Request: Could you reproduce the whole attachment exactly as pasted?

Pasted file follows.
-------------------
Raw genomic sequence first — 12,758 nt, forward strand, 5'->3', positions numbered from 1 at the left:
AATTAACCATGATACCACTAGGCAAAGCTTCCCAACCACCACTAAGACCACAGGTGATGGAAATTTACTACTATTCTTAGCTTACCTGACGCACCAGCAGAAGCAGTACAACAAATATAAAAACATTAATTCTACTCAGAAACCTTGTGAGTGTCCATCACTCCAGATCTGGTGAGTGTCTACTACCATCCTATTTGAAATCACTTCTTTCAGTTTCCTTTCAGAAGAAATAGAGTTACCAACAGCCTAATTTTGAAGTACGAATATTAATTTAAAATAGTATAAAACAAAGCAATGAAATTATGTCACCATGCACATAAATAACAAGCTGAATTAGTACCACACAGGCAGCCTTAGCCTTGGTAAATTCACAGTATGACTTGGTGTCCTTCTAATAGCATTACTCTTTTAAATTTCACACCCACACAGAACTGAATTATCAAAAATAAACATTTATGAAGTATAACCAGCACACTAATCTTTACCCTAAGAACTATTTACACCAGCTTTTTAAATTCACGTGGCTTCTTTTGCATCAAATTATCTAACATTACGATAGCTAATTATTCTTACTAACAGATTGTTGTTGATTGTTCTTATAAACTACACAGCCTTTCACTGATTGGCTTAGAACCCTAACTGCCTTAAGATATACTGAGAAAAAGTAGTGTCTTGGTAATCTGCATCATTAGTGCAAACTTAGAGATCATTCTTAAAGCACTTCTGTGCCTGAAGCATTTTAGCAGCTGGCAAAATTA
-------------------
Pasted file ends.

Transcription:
Raw genomic sequence first — 12,758 nt, forward strand, 5'->3', positions numbered from 1 at the left:
AATTAACCATGATACCACTAGGCAAAGCTTCCCAACCACCACTAAGACCACAGGTGATGGAAATTTACTACTATTCTTAGCTTACCTGACGCACCAGCAGAAGCAGTACAACAAATATAAAAACATTAATTCTACTCAGAAACCTTGTGAGTGTCCATCACTCCAGATCTGGTGAGTGTCTACTACCATCCTATTTGAAATCACTTCTTTCAGTTTCCTTTCAGAAGAAATAGAGTTACCAACAGCCTAATTTTGAAGTACGAATATTAATTTAAAATAGTATAAAACAAAGCAATGAAATTATGTCACCATGCACATAAATAACAAGCTGAATTAGTACCACACAGGCAGCCTTAGCCTTGGTAAATTCACAGTATGACTTGGTGTCCTTCTAATAGCATTACTCTTTTAAATTTCACACCCACACAGAACTGAATTATCAAAAATAAACATTTATGAAGTATAACCAGCACACTAATCTTTACCCTAAGAACTATTTACACCAGCTTTTTAAATTCACGTGGCTTCTTTTGCATCAAATTATCTAACATTACGATAGCTAATTATTCTTACTAACAGATTGTTGTTGATTGTTCTTATAAACTACACAGCCTTTCACTGATTGGCTTAGAACCCTAACTGCCTTAAGATATACTGAGAAAAAGTAGTGTCTTGGTAATCTGCATCATTAGTGCAAACTTAGAGATCATTCTTAAAGCACTTCTGTGCCTGAAGCATTTTAGCAGCTGGCAAAATTA